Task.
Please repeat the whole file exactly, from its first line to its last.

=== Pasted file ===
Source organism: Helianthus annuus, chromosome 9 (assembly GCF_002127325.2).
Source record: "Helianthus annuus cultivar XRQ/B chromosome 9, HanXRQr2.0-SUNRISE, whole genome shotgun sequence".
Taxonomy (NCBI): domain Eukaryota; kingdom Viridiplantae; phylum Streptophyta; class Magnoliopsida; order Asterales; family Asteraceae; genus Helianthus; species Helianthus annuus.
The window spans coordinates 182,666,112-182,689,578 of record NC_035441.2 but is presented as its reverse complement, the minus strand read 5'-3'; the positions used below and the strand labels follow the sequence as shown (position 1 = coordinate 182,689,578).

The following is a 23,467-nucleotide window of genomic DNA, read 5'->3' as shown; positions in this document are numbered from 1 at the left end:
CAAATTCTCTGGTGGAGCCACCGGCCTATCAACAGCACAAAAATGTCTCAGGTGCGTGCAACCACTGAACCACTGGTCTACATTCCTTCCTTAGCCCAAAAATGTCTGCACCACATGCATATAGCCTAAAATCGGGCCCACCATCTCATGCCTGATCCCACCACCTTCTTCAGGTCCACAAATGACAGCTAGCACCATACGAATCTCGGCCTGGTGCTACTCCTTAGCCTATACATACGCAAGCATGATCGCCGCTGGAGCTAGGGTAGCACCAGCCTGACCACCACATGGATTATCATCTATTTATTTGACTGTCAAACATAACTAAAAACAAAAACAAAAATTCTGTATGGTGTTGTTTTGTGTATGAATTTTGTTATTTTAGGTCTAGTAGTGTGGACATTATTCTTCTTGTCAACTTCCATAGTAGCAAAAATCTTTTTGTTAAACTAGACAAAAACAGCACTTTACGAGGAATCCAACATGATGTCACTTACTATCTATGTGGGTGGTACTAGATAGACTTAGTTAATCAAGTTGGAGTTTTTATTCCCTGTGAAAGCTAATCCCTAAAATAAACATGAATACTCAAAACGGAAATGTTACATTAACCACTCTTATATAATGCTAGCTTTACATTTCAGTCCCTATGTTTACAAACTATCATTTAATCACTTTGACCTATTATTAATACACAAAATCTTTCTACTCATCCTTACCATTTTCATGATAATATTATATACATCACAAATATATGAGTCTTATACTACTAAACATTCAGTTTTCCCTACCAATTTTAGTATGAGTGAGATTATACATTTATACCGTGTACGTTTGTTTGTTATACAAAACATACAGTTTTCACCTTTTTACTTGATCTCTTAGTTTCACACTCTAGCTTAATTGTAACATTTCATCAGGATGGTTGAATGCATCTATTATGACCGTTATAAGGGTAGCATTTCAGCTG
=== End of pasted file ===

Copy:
Source organism: Helianthus annuus, chromosome 9 (assembly GCF_002127325.2).
Source record: "Helianthus annuus cultivar XRQ/B chromosome 9, HanXRQr2.0-SUNRISE, whole genome shotgun sequence".
Taxonomy (NCBI): domain Eukaryota; kingdom Viridiplantae; phylum Streptophyta; class Magnoliopsida; order Asterales; family Asteraceae; genus Helianthus; species Helianthus annuus.
The window spans coordinates 182,666,112-182,689,578 of record NC_035441.2 but is presented as its reverse complement, the minus strand read 5'-3'; the positions used below and the strand labels follow the sequence as shown (position 1 = coordinate 182,689,578).

The following is a 23,467-nucleotide window of genomic DNA, read 5'->3' as shown; positions in this document are numbered from 1 at the left end:
CAAATTCTCTGGTGGAGCCACCGGCCTATCAACAGCACAAAAATGTCTCAGGTGCGTGCAACCACTGAACCACTGGTCTACATTCCTTCCTTAGCCCAAAAATGTCTGCACCACATGCATATAGCCTAAAATCGGGCCCACCATCTCATGCCTGATCCCACCACCTTCTTCAGGTCCACAAATGACAGCTAGCACCATACGAATCTCGGCCTGGTGCTACTCCTTAGCCTATACATACGCAAGCATGATCGCCGCTGGAGCTAGGGTAGCACCAGCCTGACCACCACATGGATTATCATCTATTTATTTGACTGTCAAACATAACTAAAAACAAAAACAAAAATTCTGTATGGTGTTGTTTTGTGTATGAATTTTGTTATTTTAGGTCTAGTAGTGTGGACATTATTCTTCTTGTCAACTTCCATAGTAGCAAAAATCTTTTTGTTAAACTAGACAAAAACAGCACTTTACGAGGAATCCAACATGATGTCACTTACTATCTATGTGGGTGGTACTAGATAGACTTAGTTAATCAAGTTGGAGTTTTTATTCCCTGTGAAAGCTAATCCCTAAAATAAACATGAATACTCAAAACGGAAATGTTACATTAACCACTCTTATATAATGCTAGCTTTACATTTCAGTCCCTATGTTTACAAACTATCATTTAATCACTTTGACCTATTATTAATACACAAAATCTTTCTACTCATCCTTACCATTTTCATGATAATATTATATACATCACAAATATATGAGTCTTATACTACTAAACATTCAGTTTTCCCTACCAATTTTAGTATGAGTGAGATTATACATTTATACCGTGTACGTTTGTTTGTTATACAAAACATACAGTTTTCACCTTTTTACTTGATCTCTTAGTTTCACACTCTAGCTTAATTGTAACATTTCATCAGGATGGTTGAATGCATCTATTATGACCGTTATAAGGGTAGCATTTCAGCTG